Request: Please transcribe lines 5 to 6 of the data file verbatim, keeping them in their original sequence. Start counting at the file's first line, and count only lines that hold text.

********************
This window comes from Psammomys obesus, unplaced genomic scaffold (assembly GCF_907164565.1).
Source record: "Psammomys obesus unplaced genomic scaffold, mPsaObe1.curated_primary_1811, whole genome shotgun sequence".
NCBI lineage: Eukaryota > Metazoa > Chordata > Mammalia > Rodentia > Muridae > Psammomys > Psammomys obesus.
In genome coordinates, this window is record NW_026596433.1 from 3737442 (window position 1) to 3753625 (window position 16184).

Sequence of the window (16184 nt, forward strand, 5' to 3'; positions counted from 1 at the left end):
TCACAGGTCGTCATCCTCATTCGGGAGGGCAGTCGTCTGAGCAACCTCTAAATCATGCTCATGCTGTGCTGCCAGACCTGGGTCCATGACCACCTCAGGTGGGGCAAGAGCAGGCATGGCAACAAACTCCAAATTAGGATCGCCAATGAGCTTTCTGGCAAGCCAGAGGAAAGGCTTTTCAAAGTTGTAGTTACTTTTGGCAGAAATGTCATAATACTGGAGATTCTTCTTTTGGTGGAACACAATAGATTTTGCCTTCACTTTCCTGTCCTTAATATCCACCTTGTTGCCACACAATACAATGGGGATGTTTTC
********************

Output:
Sequence of the window (16184 nt, forward strand, 5' to 3'; positions counted from 1 at the left end):
TCACAGGTCGTCATCCTCATTCGGGAGGGCAGTCGTCTGAGCAACCTCTAAATCATGCTCATGCTGTGCTGCCAGACCTGGGTCCATGACCACCTCAGGTGGGGCAAGAGCAGGCATGGCAACAAACTCCAAATTAGGATCGCCAATGAGCTTTCTGGCAAGCCAGAGGAAAGGCTTTTCAAAGTTGTAGTTACTTTTGGCAGAAATGTCATAATACTGGAGATTCTTCTTTTGGTGGAACACAATAGATTTTGCCTTCACTTTCCTGTCCTTAATATCCACCTTGTTGCCACACAATACAATGGGGATGTTTTC